Toward a Critical Reassessment of the Tokyo Trial
Simply put, East Asia’s history problem developed because the Tokyo Trial, a common reference point for relevant political actors in the field, was deeply problematic. As historian Alexis Dudden observed, the fundamental problem with any military tribunal is that “a legal order for a ‘correct’ history must silence other histories in order to declare the necessary guilt.”102 While the trial certainly played a crucial role in exposing Japan’s war crimes across the Asia-Pacific, the Tokyo Judgment was essentially a nationalist commemoration on the part of the Allied powers. Its problematic nature gave the Japanese government and citizens an excuse to discount their past wrongdoings and evade their war responsibility, while providing South Korea and China with a justification to blame Japan entirely for the history problem.
Thus, a critical reassessment of the Tokyo Trial is the key to challenging nationalist commemorations and resolving the history problem. First, elements of victor’s justice in the trial need to be critiqued in such a way that the responsibility for the Asia-Pacific War will be collectively and fairly distributed between Japan and the Allied powers in light of the world- historical context of imperialism and colonialism in the first half of the twentieth century. This critique will decrease the ambivalence that many Japanese citizens feel toward Japan’s war crimes and help them commemorate Japan’s past wrongdoings more decisively. Second, war crimes of the Allied powers vis-a-vis Japan’s victimhood need to be recognized. Such recognition will not only alleviate the sense of injustice among Japanese citizens but also allow them to draw on their own victimhood to empathize with South Korean and Chinese victims in a universalistic manner. In turn, recognition of Japan’s victimhood will help South Korean and Chinese citizens better understand Japanese commemorations of the war. Third, the trial’s government-centered view of Japan’s past aggression needs to be challenged to clarify each Japanese citizen’s share of war responsibility. This has the potential to make cosmopolitan contrition truly nationwide. Finally, a critical reassessment of the Tokyo Judgment along these lines can be facilitated by the greater involvement of the United States as a relevant political actor in the field of the history problem.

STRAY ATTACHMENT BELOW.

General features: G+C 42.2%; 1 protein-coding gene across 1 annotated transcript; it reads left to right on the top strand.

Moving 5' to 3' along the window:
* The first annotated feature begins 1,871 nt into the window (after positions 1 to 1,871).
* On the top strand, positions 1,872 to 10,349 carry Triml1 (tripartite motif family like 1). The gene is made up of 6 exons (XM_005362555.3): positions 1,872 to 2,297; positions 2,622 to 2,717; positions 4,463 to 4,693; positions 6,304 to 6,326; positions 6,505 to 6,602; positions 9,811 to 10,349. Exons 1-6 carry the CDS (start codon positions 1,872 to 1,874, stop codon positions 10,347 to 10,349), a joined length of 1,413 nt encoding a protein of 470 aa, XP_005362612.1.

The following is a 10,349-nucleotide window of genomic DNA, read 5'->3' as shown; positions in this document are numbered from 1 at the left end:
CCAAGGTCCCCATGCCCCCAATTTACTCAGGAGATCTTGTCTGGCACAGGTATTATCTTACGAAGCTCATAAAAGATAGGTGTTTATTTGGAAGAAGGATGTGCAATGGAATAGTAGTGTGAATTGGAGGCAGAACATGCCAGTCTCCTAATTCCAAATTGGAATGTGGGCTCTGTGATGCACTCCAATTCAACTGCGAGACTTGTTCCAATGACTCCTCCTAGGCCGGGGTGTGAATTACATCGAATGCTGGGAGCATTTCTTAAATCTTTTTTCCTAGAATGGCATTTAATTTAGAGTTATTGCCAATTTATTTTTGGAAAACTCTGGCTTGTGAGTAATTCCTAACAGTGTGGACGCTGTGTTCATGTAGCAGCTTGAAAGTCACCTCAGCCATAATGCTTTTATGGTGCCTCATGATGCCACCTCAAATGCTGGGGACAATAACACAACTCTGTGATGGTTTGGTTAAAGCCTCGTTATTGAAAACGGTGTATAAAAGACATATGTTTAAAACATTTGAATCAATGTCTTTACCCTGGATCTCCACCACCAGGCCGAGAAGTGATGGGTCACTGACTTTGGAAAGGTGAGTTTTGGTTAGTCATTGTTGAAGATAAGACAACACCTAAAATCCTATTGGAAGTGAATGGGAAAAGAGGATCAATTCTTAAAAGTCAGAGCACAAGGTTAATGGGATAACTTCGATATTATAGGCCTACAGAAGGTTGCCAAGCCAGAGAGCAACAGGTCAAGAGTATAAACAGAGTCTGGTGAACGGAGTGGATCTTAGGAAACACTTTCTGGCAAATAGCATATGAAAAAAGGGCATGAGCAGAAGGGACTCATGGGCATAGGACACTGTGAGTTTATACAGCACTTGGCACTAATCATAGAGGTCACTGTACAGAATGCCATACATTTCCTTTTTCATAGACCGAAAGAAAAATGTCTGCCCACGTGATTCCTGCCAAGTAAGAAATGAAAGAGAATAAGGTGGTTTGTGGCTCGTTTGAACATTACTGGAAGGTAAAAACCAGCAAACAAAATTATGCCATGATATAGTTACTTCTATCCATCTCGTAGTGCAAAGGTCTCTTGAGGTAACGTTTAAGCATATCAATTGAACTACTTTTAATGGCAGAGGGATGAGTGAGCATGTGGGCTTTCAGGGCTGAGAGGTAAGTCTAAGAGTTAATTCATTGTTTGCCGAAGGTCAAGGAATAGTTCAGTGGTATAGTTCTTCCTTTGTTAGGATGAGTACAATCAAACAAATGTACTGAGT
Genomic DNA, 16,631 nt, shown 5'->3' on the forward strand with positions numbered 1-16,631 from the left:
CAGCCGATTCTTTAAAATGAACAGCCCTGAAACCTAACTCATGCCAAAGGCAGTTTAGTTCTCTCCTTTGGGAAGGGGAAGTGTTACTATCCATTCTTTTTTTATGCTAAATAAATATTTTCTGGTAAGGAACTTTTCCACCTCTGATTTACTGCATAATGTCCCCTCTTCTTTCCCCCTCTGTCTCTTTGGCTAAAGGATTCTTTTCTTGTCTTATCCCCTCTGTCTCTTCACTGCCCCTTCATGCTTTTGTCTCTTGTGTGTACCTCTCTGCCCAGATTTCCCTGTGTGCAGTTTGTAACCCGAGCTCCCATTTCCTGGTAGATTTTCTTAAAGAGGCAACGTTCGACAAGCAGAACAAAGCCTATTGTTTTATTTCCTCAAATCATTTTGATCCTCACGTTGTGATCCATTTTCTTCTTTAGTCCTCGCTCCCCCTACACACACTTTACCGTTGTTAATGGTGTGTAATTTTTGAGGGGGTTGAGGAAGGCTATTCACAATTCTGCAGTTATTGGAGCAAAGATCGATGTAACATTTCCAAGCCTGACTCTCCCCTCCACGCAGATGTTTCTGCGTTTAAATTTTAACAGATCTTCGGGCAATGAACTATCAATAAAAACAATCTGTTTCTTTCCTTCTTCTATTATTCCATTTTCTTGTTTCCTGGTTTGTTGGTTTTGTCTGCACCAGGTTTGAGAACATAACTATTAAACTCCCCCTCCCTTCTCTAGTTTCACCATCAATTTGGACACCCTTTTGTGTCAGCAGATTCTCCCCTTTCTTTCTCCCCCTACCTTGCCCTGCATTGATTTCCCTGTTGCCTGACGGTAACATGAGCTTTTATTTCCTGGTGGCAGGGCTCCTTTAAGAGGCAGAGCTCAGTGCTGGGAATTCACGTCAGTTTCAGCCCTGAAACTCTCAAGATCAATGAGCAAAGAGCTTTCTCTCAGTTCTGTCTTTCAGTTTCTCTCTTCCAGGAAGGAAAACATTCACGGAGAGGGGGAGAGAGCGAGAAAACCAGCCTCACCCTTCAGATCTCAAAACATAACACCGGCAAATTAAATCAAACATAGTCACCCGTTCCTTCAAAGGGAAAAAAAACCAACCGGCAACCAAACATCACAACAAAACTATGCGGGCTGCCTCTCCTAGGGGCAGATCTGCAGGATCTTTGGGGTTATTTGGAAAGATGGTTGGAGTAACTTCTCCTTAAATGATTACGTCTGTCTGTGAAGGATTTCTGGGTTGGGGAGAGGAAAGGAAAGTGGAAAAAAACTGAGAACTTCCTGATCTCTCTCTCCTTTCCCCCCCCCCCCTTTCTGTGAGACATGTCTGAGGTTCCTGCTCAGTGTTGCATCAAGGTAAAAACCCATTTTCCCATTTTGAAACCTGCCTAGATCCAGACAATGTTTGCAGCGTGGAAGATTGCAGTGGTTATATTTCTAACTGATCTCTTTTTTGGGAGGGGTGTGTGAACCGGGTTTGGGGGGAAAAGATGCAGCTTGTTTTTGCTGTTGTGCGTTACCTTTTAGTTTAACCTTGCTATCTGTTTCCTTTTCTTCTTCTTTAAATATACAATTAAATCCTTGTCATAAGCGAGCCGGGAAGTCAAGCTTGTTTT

This critical reassessment is impossible without historians capable of challenging nationalist commemorations, including the Tokyo Judgment itself. As historian Sven Saaler pointed out, “The writing of history is revision, since historians continually re-evaluate sources in order to revise existing theories or present new information or perspectives.”103 In this regard, historians in Japan, South Korea, and China have a crucial role to play in the history probl em because they can generate an East Asian version of the “historians’ debate” (Historikerstreit). As critical theorist Jurgen Habermas argued, such a controversy among historians “only reflects the structure of open societies. It provides an opportunity to clarify one’s own identityforming traditions in their ambivalences. This is precisely what is needed . . . for the development of a historical consciousness that is equally incompatible with closed images of history that have a secondary quasi-natural character and with all forms of conventional, that is, uniformly and pre-reflexively shared identity.”104 While Habermas made these observations on the historians’ debate that took place in West Germany in the 1980s, his observations captured the essence of historians’ debates anywhere. Indeed, a similar debate began in East Asia at the transnational level in the form of joint historical research and education projects. The emergence of these transnational projects created the possibility of problematizing nationalist biases in the “historical consciousness” of relevant political actors in the field. Chapter 6, then, turns to a critical examination of this possibility and explores how historians may be able to contribute to resolving the history problem.